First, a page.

The 2014-15 season was a roller coaster of sorts for Rangers forward Jesper Fast, though one he'll look back on fondly.
After making the team out of training camp, "Quickie" — as he's called by head coach Alain Vigneault and his teammates — was sent down to Hartford of the American Hockey League after just three games. He'd remain there for about a month before being recalled on Nov. 11. He'd stick with the team the remainder of the season, including an injury that cost him nearly all of February.
Then in the playoffs following an injury to Mats Zuccarello that caused Vigneault to change all of his line combinations, Fast found himself playing alongside Derek Stepan and Chris Kreider on the team's top line. Fast made the most of it, scoring three goals and three assists over the final two playoff rounds.
All that is in the past, and Fast is now out to show that that was just the beginning.
"I want to improve my game," Fast told BlueshirtsUnited.com Friday. "Last year, I think I took one step, played a lot and finished the season good. I played a lot of minutes. That experience and that confidence, I feel like I can take that into next season."
The opportunity to play alongside Stepan and Kreider has been the biggest confidence-builder for the 23-year-old Swede.
"To play in that type of role in the playoffs and conference finals and everything — that's given me good confidence for this season," Fast said. "This year, I have to prove that this was not a one-time thing. There's a lot of guys fighting for roles, so you've got to bring your best game and show that you deserve the minutes you're getting."
There certainly is competiion in the former of newcomers Emerson Etem and Viktor Stalberg, as well as from Oscar Lindberg and Tanner Glass in the team's bottom-six.
Fast, who scored six goals and 14 points in 58 games, became a key component of the Rangers' penalty kill. With the departure of Carl Hagelin, that role will only intensify this season.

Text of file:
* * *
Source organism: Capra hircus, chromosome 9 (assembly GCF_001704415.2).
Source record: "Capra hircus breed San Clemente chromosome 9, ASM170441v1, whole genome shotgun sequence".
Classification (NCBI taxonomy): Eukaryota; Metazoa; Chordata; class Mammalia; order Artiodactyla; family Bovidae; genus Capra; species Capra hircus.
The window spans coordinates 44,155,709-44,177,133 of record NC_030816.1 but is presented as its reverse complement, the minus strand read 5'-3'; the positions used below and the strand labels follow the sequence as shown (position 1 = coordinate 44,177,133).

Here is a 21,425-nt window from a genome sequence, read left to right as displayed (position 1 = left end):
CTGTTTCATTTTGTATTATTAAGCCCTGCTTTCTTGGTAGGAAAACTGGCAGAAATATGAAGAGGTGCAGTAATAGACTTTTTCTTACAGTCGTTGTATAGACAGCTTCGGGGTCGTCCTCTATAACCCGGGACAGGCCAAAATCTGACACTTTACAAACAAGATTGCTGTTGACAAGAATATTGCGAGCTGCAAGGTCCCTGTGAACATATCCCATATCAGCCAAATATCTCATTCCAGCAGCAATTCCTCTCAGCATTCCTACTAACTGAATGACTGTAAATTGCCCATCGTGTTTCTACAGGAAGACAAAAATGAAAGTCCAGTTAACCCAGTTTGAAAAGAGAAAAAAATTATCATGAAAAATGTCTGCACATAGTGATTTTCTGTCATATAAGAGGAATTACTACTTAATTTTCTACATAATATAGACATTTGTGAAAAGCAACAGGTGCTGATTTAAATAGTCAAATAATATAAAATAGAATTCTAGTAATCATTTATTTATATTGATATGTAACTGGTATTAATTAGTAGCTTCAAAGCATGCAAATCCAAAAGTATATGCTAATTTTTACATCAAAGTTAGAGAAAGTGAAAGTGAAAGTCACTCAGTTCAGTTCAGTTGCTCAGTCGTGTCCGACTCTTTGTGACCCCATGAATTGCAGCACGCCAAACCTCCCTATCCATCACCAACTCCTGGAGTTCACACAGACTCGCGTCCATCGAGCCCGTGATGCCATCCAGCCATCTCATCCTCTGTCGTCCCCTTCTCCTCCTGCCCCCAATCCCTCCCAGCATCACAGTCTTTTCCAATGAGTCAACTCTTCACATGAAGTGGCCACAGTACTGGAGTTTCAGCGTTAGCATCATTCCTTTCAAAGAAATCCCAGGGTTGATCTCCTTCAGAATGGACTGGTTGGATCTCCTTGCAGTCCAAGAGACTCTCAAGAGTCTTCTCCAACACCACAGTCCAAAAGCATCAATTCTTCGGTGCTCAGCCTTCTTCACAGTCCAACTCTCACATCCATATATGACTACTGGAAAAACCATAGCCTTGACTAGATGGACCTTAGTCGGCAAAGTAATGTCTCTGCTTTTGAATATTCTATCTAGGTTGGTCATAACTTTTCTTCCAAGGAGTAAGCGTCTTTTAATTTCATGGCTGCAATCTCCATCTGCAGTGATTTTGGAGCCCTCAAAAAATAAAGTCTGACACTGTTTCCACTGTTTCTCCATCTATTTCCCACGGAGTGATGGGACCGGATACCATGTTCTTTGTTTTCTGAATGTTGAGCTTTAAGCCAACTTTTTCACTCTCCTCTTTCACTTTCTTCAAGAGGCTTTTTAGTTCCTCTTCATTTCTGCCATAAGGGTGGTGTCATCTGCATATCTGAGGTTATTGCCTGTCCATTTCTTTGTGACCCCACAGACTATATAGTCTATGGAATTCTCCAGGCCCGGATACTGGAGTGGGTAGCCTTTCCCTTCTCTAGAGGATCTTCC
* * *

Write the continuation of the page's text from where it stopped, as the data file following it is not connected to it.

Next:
The expectations are certainly raised after what Fast did in his first full season in New York. And now, he's out to meet those expectations head-on.
"The second year is always a little bit tougher," Fast admitted. "Most people have expectations on you to get better and improve your game, so of course that's something you think about. You want to prove them right and that last year wasn't just a one-time thing. You want to always improve your game, you want to play more and you have to show everyone that you can take that type of role."
Vigneault said on Friday that he's expecting the young players on this team to be big parts moving forward.
"We expect more from those guys," Vigneault said of players like Fast, Kreider and J.T. Miller. "We, coaches and management, believe that those people have more to give and more to bring on a daily basis. I look at our team right now a lot like I was last year going into it.
"We're hoping that some of these guys will be able to deliver," Vigneault contined. "We're going to give them the opportunity to deliver. Time will tell if we're right or not in making those assumptions."
Fast met that challenge last year and was rewarded for it, averaging 14:50 per game in the postseason, up from 11:48 in the regular season, according to Hockey-Reference.com. That trust has led to confidence, but one Fast knows must be earned again.
"Of course it feels good that AV gave me that confidence and trust in me to put me in those roles," Fast said. "I want to give him the option to put me in any role, whether it's third, fourth or second-line. I want to make him feel confident, but of course I want to play as much as possible. I have to show them I'm getting better."